You know that saying “It’s a God thing”? Well, there are so many “God things” over the course of the life at BVT that it has become difficult to keep track of them all. It is my full intention to one day sit down and write an account of each of the ones I have been involved in for future recollection. Sometimes, it’s the “little” stories that have some of the biggest impact on us.
Here’s just one “God thing” that occurred this last month…
As you know, BVT has touched the lives of countless people over the last 23 years: the current residents who call this place their home, those who have called it home previously, and our day program attendees who rely on BVT for their continued social and life enrichment programs.
But too, the impact goes so far beyond just those directly served…including the families of the residents, the volunteers, the staff, the donors…all who have trusted, devoted, and have been touched by the ministry impact of BVT.
Then, there is one more group who is also impacted by BVT: the families of the staff who work here.
I have no doubt that the families of our staff can feel the passion and love that our staff exuberate in their daily lives. We say that when you come to work at BVT, it becomes engrained in who you are. There’s something special about this place that makes us want to naturally share it with others. Our staff are walking examples of Christ’s light in a dark and broken world. Their light shines wherever they go and it’s hard for others not to notice. It’s common for our families to share the same passion.
My children have created an annual tradition of holding a lemonade stand for our neighborhood each summer. They look forward to being able to bring a smile to another’s face with the simplicity of lemons, sugar and water. And while they don’t do it for the money, they certainly get a kick out of someone putting some change or a couple of dollars in their “tip jar.”
Following another successful lemonade stand this summer, as usual, the kids emptied their tip jar and proudly stacked the dozens of $1 and $5 dollar bills and loose change that others generously gave. For whatever reason, their lemonade stand this year was the most successful one yet.
Customarily, upon the closure of their annual “one weekend” enterprise, the kids gather a percentage of their earnings to give back to a ministry of their choosing. When asked where they wanted to give some of their money to, without hesitation
they said “Breckenridge.” So, we gathered up a portion of the weekend’s earnings and set aside for Breckenridge.
A week or two later, my wife brought the kids out to Breckenridge so they can personally hand deliver their gift to Linda Taylor. Linda sat down with the kids in her usual cheerful and energetic way to explain how their money goes to improve the lives of others and how impactful their gifts are to continuing the mission of BVT that was started long ago. Linda picked up some photographs of the residents and one by one told the kids how their money will impact each one of the residents named.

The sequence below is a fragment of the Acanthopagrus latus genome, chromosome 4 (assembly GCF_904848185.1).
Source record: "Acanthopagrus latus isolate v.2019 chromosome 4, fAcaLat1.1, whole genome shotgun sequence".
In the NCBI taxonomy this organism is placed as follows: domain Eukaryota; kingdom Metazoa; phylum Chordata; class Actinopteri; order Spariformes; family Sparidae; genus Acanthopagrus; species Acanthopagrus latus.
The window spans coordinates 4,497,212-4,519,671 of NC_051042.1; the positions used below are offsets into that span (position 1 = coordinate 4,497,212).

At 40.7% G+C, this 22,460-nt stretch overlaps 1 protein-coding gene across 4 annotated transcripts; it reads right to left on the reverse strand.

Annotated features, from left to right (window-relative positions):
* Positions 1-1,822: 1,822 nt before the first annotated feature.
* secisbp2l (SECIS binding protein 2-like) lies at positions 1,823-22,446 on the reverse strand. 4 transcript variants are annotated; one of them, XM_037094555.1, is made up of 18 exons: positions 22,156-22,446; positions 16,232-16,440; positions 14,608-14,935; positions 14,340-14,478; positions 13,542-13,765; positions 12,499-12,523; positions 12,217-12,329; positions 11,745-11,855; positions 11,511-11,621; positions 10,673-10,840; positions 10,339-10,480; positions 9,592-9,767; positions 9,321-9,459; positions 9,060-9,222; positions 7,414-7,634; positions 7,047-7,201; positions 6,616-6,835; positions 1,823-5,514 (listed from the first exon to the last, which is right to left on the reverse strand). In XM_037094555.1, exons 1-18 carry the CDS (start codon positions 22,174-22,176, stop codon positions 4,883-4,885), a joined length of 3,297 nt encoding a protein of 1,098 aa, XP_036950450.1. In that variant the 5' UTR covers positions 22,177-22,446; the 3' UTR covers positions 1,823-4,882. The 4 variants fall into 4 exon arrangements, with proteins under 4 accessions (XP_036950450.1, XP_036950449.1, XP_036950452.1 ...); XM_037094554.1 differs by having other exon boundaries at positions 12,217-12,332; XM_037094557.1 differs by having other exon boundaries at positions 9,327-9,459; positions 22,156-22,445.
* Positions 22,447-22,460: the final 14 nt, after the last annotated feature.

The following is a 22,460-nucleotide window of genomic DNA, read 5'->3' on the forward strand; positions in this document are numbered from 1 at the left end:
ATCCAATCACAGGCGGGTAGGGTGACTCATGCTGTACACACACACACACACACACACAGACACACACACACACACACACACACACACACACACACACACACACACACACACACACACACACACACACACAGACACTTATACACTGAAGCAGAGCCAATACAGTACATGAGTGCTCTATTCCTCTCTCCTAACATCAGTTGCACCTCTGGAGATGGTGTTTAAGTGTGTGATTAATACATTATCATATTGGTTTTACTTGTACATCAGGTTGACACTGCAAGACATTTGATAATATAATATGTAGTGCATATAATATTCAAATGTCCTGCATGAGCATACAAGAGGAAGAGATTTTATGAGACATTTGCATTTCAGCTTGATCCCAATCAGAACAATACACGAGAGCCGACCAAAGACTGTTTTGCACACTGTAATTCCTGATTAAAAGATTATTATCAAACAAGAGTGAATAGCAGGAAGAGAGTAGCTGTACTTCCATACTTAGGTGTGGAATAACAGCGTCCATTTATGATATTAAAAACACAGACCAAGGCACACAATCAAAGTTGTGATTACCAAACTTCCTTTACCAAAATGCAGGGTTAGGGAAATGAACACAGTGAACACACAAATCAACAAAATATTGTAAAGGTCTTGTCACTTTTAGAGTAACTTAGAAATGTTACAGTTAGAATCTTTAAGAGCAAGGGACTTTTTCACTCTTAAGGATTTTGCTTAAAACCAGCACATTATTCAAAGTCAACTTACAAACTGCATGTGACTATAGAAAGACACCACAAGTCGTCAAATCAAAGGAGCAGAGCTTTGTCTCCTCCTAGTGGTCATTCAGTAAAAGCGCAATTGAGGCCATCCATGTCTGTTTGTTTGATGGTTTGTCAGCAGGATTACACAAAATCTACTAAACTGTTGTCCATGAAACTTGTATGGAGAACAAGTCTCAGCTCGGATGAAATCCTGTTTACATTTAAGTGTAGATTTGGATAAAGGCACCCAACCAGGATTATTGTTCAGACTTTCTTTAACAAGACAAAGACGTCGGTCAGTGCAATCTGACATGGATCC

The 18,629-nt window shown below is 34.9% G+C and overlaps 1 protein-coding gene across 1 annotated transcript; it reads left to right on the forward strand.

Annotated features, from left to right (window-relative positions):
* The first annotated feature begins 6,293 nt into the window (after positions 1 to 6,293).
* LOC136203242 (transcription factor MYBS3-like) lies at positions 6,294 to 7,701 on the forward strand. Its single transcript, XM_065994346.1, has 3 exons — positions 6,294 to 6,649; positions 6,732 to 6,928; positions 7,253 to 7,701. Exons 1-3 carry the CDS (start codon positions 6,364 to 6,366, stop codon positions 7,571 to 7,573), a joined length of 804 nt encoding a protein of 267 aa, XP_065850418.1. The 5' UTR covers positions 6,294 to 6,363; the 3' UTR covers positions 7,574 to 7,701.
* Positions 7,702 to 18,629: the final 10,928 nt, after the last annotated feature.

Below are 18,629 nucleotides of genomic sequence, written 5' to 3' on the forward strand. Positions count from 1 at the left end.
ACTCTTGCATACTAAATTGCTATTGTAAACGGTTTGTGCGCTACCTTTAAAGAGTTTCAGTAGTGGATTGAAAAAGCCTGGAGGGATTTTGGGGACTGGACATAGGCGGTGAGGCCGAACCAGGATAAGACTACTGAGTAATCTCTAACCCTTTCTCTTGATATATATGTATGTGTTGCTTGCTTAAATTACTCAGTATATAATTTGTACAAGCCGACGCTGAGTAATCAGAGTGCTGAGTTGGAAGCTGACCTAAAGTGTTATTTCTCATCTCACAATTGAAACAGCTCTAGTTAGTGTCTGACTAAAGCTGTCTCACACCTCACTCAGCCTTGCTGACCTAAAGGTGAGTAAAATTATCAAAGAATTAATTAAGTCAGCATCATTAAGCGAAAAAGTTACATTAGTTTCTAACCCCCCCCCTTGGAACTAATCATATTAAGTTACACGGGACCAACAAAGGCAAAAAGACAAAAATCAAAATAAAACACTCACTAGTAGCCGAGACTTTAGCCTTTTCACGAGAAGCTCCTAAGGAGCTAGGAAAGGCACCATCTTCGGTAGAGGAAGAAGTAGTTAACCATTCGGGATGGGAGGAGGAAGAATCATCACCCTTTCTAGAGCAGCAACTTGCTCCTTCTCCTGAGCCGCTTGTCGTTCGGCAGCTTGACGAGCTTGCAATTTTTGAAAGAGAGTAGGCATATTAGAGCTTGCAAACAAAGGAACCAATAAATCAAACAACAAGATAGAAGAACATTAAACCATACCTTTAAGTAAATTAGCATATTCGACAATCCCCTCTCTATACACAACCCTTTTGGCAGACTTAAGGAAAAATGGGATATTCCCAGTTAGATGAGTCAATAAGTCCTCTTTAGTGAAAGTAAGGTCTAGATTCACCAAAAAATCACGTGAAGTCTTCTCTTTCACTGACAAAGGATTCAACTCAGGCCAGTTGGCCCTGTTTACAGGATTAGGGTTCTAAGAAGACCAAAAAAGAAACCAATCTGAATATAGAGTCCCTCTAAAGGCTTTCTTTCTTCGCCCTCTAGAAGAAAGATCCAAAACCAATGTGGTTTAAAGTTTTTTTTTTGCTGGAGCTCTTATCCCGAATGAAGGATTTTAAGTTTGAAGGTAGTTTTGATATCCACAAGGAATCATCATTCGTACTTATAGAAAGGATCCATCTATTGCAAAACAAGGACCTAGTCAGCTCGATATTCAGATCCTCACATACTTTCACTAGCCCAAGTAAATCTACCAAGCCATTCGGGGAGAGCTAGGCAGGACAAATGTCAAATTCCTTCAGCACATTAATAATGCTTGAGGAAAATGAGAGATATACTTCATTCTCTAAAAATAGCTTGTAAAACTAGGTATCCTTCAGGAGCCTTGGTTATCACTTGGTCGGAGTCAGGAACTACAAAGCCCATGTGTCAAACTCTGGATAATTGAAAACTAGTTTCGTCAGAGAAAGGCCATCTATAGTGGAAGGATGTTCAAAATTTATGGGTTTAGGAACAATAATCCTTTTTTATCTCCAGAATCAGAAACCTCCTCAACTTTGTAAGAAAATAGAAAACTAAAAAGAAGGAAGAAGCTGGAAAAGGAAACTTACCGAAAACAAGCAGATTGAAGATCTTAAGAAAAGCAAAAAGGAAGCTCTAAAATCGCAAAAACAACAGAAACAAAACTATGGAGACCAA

Linda begins to proudly count out the donation of $1s and $5s…then after shuffling the money back into a stack, we pose for a photograph for the kids to remember the moment.
After posing for the photo, Linda looks down, gasps, and then puts her hand over her face, as tears begin to form in her eyes. I wasn’t sure what to make of her reaction.
She then points to the top bill of the stack… the name “Jimmy” clearly written.
Out of the 100+ bills the kids received from their weekend’s worth of work, and out of all them chosen to be given to BVT, and out of all of those to be put on the very top, and out of all the names for someone to write on a dollar bill (for whatever reason)…this was the one displayed for the photo.
I don’t believe in coincidences, especially with things like that. An incredible reminder to Linda, to me, to my kids… of why we give, why our work should never be about us, and why we keep the mission on top. It’s about Jimmy. It’s about the residents. It’s about caring for others.
Jimmy Breckenridge was the whole reason for BVT’s existence. And this consequential event will forever live in my mind as a reminder of not only why I do what I do, but who I do it for…not just the two kids who I care for with all my heart, but for the 50+ others who also rely on me for their everyday care.
What a responsibility…what a privilege…and what a great reminder.
Always remember friends, when you travel rough roads and go through tough terrain, never forget your “why.” And may you also always remember…you can do hard things.
Until next time,
James Lawrence Breckenridge, known by those closest to him as Jimmy, passed away in 2020. Though he was diagnosed with Down syndrome at an early age, Jimmy’s capacity for joy, expression of love and his deep desire to communicate with the people whose company he treasured was never limited, nor was the love and care of his family. When she was alive, Jimmy’s mother, Jean, had a life-long dream to establish a group home to care for Jimmy and others who had intellectual and developmental disabilities. Even with this ambitious dream, Jean was faced with the every present reality of who would care for Jimmy when she was no longer able or alive. In the spring of 1998, with the help of BCFS System President and CEO Kevin Dinnin, BVT officially opened and became the home of Jimmy and 23 others. BVT would be Jimmy’s home for 22 years and would be where he took his final breath before leaving his Breckenridge Village family to be united with his Heavenly Father and his loving father, mother and brother.